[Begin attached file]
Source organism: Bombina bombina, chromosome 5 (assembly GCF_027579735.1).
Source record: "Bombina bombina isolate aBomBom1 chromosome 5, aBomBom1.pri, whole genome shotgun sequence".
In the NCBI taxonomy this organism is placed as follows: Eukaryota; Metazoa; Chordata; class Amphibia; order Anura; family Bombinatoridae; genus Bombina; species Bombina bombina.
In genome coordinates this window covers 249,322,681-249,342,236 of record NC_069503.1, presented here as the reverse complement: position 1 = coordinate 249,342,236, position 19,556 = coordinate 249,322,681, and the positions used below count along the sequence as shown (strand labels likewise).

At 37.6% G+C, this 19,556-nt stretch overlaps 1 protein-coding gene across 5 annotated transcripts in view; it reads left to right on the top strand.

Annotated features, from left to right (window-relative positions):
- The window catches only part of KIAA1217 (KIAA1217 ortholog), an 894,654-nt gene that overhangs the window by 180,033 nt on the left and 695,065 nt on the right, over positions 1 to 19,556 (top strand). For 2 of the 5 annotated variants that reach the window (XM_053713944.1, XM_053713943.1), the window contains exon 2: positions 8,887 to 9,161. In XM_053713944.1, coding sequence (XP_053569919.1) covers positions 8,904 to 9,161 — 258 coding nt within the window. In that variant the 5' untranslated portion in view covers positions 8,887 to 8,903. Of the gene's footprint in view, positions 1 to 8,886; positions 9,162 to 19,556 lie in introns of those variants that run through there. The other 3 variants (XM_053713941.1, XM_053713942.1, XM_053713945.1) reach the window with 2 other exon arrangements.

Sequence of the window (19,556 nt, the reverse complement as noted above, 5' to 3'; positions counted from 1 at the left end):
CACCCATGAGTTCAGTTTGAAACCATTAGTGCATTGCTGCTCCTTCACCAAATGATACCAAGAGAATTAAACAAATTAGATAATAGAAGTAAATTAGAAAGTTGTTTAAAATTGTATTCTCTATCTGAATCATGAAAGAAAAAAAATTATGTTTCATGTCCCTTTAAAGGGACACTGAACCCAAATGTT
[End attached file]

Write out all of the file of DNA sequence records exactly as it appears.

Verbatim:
Source organism: Bombina bombina, chromosome 5 (assembly GCF_027579735.1).
Source record: "Bombina bombina isolate aBomBom1 chromosome 5, aBomBom1.pri, whole genome shotgun sequence".
In the NCBI taxonomy this organism is placed as follows: Eukaryota; Metazoa; Chordata; class Amphibia; order Anura; family Bombinatoridae; genus Bombina; species Bombina bombina.
In genome coordinates this window covers 249,322,681-249,342,236 of record NC_069503.1, presented here as the reverse complement: position 1 = coordinate 249,342,236, position 19,556 = coordinate 249,322,681, and the positions used below count along the sequence as shown (strand labels likewise).

At 37.6% G+C, this 19,556-nt stretch overlaps 1 protein-coding gene across 5 annotated transcripts in view; it reads left to right on the top strand.

Annotated features, from left to right (window-relative positions):
- The window catches only part of KIAA1217 (KIAA1217 ortholog), an 894,654-nt gene that overhangs the window by 180,033 nt on the left and 695,065 nt on the right, over positions 1 to 19,556 (top strand). For 2 of the 5 annotated variants that reach the window (XM_053713944.1, XM_053713943.1), the window contains exon 2: positions 8,887 to 9,161. In XM_053713944.1, coding sequence (XP_053569919.1) covers positions 8,904 to 9,161 — 258 coding nt within the window. In that variant the 5' untranslated portion in view covers positions 8,887 to 8,903. Of the gene's footprint in view, positions 1 to 8,886; positions 9,162 to 19,556 lie in introns of those variants that run through there. The other 3 variants (XM_053713941.1, XM_053713942.1, XM_053713945.1) reach the window with 2 other exon arrangements.

Sequence of the window (19,556 nt, the reverse complement as noted above, 5' to 3'; positions counted from 1 at the left end):
CACCCATGAGTTCAGTTTGAAACCATTAGTGCATTGCTGCTCCTTCACCAAATGATACCAAGAGAATTAAACAAATTAGATAATAGAAGTAAATTAGAAAGTTGTTTAAAATTGTATTCTCTATCTGAATCATGAAAGAAAAAAAATTATGTTTCATGTCCCTTTAAAGGGACACTGAACCCAAATGTT